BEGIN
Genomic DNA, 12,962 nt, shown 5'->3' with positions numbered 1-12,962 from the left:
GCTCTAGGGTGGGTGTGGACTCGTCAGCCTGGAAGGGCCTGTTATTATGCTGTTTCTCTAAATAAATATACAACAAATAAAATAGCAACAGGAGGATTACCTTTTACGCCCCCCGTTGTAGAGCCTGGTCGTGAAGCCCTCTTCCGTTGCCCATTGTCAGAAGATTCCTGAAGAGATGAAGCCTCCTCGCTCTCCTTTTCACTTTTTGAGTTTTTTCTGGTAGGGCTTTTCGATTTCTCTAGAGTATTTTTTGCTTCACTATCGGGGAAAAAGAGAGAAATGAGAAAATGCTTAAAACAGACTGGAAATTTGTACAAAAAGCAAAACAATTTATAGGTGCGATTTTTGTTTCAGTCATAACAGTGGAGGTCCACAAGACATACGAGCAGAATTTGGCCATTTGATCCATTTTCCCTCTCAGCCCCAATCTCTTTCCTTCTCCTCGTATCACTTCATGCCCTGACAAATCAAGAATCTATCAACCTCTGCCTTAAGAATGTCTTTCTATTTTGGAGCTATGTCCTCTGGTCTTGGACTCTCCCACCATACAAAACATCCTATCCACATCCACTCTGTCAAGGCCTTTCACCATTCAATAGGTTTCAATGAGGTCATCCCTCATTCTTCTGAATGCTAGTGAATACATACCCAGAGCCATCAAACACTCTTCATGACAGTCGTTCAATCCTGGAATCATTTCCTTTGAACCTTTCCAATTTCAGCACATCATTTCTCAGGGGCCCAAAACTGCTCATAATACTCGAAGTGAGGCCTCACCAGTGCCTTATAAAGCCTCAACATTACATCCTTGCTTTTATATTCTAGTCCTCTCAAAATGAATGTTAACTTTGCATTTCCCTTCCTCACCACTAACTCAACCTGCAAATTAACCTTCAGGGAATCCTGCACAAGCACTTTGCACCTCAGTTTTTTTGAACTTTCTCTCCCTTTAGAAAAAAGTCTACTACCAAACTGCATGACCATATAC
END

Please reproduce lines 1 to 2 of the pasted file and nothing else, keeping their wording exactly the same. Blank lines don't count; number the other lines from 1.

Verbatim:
Genomic DNA, 12,962 nt, shown 5'->3' with positions numbered 1-12,962 from the left:
GCTCTAGGGTGGGTGTGGACTCGTCAGCCTGGAAGGGCCTGTTATTATGCTGTTTCTCTAAATAAATATACAACAAATAAAATAGCAACAGGAGGATTACCTTTTACGCCCCCCGTTGTAGAGCCTGGTCGTGAAGCCCTCTTCCGTTGCCCATTGTCAGAAGATTCCTGAAGAGATGAAGCCTCCTCGCTCTCCTTTTCACTTTTTGAGTTTTTTCTGGTAGGGCTTTTCGATTTCTCTAGAGTATTTTTTGCTTCACTATCGGGGAAAAAGAGAGAAATGAGAAAATGCTTAAAACAGACTGGAAATTTGTACAAAAAGCAAAACAATTTATAGGTGCGATTTTTGTTTCAGTCATAACAGTGGAGGTCCACAAGACATACGAGCAGAATTTGGCCATTTGATCCATTTTCCCTCTCAGCCCCAATCTCTTTCCTTCTCCTCGTATCACTTCATGCCCTGACAAATCAAGAATCTATCAACCTCTGCCTTAAGAATGTCTTTCTATTTTGGAGCTATGTCCTCTGGTCTTGGACTCTCCCACCATACAAAACATCCTATCCACATCCACTCTGTCAAGGCCTTTCACCATTCAATAGGTTTCAATGAGGTCATCCCTCATTCTTCTGAATGCTAGTGAATACATACCCAGAGCCATCAAACACTCTTCATGACAGTCGTTCAATCCTGGAATCATTTCCTTTGAACCTTTCCAATTTCAGCACATCATTTCTCAGGGGCCCAAAACTGCTCATAATACTCGAAGTGAGGCCTCACCAGTGCCTTATAAAGCCTCAACATTACATCCTTGCTTTTATATTCTAGTCCTCTCAAAATGAATGTTAACTTTGCATTTCCCTTCCTCACCACTAACTCAACCTGCAAATTAACCTTCAGGGAATCCTGCACAAGCACTTTGCACCTCAGTTTTTTTGAACTTTCTCTCCCTTTAGAAAAAAGTCTACTACCAAACTGCATGACCATATAC